15 Safe Home Remedies for Childhood Coughs and Colds

13. Elevating the head When suffering from a blocked nose, elevating the child’s head may help with breathing. Sleeping with the head elevated keeps the head… Simi - February 11, 2018

13. Elevating the head

When suffering from a blocked nose, elevating the child’s head may help with breathing. Sleeping with the head elevated keeps the head above the heart which decreases blood flow to the nose. Lying flat allows the mucus to build in the sinuses, clogging up nasal passages and disrupting sleep.

Pillows or towels can be used to raise the head of the mattress. If a child sleeps in a crib, you can place a slim pillow or some towels underneath the head of the mattress on the springs of the crib. If a child sleeps in a big bed, an extra pillow under the head may help.

However, because many children squirm when they sleep, it is much safer to slide towels or a pillow underneath the mattress to avoid any possible risk of suffocation. This also creates a more comfortable, natural slope than using extra pillows. If you overdo the elevation, a young child may flip around while sleeping. With the feet being higher than the head, the whole purpose is defeated.

Some mothers even suggest letting a baby sleep in a car seat or a swing and others their small children in a recliner. They say it can make a world of difference when they are congested, allowing them to get more sleep. When using unusual methods to keep the head elevated, just make sure that the child is safe at all times. You may clear up their congestion and help them to sleep but put them at risk of injury from falling at the same time.

14. Inhaling steam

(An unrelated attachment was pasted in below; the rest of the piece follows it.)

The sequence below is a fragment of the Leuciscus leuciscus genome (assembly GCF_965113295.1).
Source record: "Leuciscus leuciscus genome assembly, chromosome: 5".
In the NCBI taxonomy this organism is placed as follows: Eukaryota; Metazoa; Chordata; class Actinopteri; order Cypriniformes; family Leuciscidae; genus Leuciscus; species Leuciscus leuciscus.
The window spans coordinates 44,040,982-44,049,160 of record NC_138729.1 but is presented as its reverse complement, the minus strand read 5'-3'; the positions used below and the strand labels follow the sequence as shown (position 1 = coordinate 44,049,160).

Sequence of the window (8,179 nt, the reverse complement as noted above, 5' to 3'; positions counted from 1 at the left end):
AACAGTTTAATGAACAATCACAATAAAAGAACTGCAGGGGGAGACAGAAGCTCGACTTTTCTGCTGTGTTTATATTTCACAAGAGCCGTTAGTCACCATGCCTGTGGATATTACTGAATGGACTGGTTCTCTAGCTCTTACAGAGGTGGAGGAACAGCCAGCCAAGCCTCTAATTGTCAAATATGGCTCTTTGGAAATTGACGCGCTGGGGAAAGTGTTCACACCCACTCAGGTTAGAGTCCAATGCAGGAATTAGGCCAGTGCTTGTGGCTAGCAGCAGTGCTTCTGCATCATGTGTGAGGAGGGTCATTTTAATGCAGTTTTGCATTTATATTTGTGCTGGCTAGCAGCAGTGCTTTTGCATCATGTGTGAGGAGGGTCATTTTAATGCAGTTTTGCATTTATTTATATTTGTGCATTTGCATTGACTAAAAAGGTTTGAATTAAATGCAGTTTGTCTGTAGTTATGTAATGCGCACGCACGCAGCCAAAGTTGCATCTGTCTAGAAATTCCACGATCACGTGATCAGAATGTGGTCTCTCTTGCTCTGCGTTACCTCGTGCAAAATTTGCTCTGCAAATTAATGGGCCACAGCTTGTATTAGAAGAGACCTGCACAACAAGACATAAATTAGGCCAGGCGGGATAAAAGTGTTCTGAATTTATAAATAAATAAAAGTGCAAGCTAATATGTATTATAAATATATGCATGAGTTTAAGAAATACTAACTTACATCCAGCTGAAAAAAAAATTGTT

One the simplest and easy ways to deal with congestion in children is to create some steam inside a closed room. A child may not like the idea of inhaling steam coming from a bowl of hot water with a head covered in a towel. This method can even be dangerous for children because mild scalding may occur when the steam is too hot.

Create a steamy room instead by going into the bathroom and turning on the hot water in the shower. Close the door, seal up the gap under it with towels and wait a few minutes. Sit with the child inside the steamy room for about 10 minutes in the morning and 10 minutes before bed. The child will breathe in the steam, loosening up the mucus and relieving any congestion.

In a steamy room, the steam may not be inhaled as directly as when using the towel and bowl method but this is a safer method to use for children. You are there in the room and you can make sure that your child does not come into contact with the scalding water. While you are sitting in the bathroom, clap on your child’s back or chest to help dislodge mucus (see how to do this in point 15).

It is fine to use this method regularly while a child is battling with congestion. It can even be used a couple of times a day. Without access to any other remedies, this simple remedy may be all that you need to help clear up your child’s stuffy nose.  

15. Clapping the chest

There is evidence that lightly clapping the back or the front of the chest can help to dislodge mucus plugs in the chest. The clapping motion you need to use is a bit firmer than what you would use to burp a baby. Generally, a baby or small child requires less clapping at a lighter force than an older child who is very congested and is coughing a lot.

If you have a baby or small child, you may sit with the child in your lap. The child should be leaning slightly forward. It may be difficult to attempt clapping with a wriggly toddler and you may have to put the child on its tummy across your knees.

Clap the child’s back or chest with a cupped hand. Clapping should be quick and rhythmic. It should loosen the mucus so that it can drain. The clapping should not be done directly onto the skin but with a cloth or thin clothing covering it. Your hand makes a cup shape by you bending it at the wrist.

When you clap, the sound you should hear is a ‘popping’ sound. If the sound is more of a ‘slapping’ sound, your hand is probably too not cupped enough. How much force used and how long you clap usually depends on the child. Smaller children require less force and time. Watch your child for any sign of pain or discomfort and you may have to reduce force. On the other hand, if the mucus is not coming up, you may need to apply a little more force.